Telescope test captures 'deepest images of the universe ever taken'

·2 min read

A test image captured by NASA's James Webb Space Telescope in May. The dots with six sunbeams stretching outward are stars, while the other sources of light are distant galaxies. (NASA, CSA and FGS team)

NASA's James Webb Space Telescope (JWST) is peering into the depths of the universe with its one-of-a-kind instruments, and on Wednesday, NASA unveiled a new image captured by the telescope. The image was captured during testing to see how long the telescope can maintain a steady lock on a distant target such as a galaxy or star.

"This false-color mosaic is made of 72 exposures over a 32-hour test," NASA said.

The six-pointed sources of light in the image are bright stars, while the smudges of light speckled across the image are distant galaxies, each home to countless stars.

Scientists say this is "among the deepest images of the universe ever taken," and is just a preview of what's to come.

"The faintest blobs in this image are exactly the types of faint galaxies that Webb will study in its first year of science operations," said Jane Rigby, Webb's operations scientist at NASA's Goddard Space Flight Center.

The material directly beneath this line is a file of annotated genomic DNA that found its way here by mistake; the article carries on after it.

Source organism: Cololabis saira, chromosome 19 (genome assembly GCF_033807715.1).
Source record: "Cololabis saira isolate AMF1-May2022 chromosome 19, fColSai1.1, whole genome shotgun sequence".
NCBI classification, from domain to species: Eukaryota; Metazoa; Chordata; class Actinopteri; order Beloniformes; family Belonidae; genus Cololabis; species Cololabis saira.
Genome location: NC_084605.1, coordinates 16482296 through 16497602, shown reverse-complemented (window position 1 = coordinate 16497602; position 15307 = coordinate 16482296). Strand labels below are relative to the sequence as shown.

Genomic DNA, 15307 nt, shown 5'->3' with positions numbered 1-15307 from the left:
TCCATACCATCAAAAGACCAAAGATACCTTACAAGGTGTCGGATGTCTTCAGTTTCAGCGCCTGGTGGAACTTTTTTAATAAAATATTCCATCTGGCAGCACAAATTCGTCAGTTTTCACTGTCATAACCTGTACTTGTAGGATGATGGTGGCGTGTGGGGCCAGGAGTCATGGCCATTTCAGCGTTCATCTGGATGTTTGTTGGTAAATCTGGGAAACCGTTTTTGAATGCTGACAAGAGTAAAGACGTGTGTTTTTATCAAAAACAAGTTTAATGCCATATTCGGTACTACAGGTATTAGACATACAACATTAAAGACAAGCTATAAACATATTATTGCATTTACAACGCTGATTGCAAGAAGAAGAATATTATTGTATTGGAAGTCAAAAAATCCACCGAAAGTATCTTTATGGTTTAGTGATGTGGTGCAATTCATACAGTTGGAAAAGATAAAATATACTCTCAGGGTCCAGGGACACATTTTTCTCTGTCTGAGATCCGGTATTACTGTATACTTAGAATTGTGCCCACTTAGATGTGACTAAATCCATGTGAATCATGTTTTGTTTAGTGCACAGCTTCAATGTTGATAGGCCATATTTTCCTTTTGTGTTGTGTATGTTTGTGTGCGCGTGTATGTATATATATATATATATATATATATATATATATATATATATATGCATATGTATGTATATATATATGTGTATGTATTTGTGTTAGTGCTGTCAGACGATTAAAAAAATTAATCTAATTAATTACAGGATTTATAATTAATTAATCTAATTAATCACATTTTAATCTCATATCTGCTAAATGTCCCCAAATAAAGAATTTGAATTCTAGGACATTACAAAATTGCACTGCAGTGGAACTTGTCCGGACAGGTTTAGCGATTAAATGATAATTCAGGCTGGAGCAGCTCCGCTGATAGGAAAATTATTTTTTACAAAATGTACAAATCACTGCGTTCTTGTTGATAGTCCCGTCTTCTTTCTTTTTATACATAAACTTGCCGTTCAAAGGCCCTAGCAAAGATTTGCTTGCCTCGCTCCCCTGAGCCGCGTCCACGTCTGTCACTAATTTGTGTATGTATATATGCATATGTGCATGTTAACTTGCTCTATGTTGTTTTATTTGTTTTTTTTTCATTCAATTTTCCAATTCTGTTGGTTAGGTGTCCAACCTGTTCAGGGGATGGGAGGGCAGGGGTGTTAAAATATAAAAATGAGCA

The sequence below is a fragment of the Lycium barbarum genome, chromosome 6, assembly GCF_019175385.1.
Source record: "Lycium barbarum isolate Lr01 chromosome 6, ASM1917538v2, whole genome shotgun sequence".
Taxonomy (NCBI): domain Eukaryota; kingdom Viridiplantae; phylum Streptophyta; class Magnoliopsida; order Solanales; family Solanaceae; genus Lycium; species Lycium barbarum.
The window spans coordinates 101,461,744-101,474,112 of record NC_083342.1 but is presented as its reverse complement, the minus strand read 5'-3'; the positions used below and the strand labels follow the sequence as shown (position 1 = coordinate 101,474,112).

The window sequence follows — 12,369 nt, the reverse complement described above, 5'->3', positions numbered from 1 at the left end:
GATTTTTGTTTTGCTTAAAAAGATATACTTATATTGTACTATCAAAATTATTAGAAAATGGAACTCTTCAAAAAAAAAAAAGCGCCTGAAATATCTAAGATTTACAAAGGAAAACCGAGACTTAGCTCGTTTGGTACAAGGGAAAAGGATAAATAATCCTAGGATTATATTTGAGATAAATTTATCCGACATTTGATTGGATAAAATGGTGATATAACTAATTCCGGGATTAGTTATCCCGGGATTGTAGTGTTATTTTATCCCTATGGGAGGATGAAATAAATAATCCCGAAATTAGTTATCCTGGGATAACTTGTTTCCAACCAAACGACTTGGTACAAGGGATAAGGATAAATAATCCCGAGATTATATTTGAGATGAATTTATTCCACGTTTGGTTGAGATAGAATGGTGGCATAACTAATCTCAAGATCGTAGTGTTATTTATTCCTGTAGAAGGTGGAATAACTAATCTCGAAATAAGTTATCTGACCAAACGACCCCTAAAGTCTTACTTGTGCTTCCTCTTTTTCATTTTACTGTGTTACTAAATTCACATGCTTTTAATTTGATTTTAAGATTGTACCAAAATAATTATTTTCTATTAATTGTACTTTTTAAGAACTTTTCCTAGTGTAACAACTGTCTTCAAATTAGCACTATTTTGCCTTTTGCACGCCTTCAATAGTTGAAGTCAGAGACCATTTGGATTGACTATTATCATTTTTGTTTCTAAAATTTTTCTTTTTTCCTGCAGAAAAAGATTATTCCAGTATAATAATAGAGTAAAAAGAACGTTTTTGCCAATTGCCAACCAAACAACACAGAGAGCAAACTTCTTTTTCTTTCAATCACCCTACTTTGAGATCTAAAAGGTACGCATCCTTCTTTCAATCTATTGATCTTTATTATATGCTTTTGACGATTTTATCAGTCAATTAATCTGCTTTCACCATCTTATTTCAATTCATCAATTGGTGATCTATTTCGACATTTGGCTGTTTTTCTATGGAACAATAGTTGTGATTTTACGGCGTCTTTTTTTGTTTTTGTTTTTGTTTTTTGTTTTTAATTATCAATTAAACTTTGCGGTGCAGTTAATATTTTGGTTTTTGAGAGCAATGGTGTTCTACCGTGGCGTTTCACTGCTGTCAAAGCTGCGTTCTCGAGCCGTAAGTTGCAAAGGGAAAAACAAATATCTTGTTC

The breathtaking image was captured by JWST's Fine Guidance Sensor (FGS) during a test in May, just months after launching on Dec. 25, 2021.

"Even when capturing unplanned imagery during a test, FGS is capable of producing stunning views of the cosmos," NASA added.

The quality of these test photos is better than scientists expected, even after one of its 18 gold-plated mirrors was dinged by a micrometeoroid last month.

This March 5, 2020, photo made available by NASA shows the main mirror assembly of the James Webb Space Telescope during testing at a Northrop Grumman facility in Redondo Beach, Calif. (Chris Gunn/NASA via AP)

The JWST made headlines back in mid-March with the first clear image it sent back to scientists on Earth. That photo depicted a faraway star some 2,000 light-years across the Milky Way, giving earthlings a close-up glimpse of what the star looked like around the time Julius Ceasar reigned and Jesus Christ walked the Earth.

This new test image has scientists even more excited about the full-color image that NASA is planning to release to the public and scientific community on Tuesday, July 12.

The JWST is the successor to the Hubble Space Telescope, which was launched on April 24, 1990. Its primary mirror is 21 feet across, nearly three times larger than that of Hubble, allowing it to collect more light and look farther into the mysterious depths of the universe.

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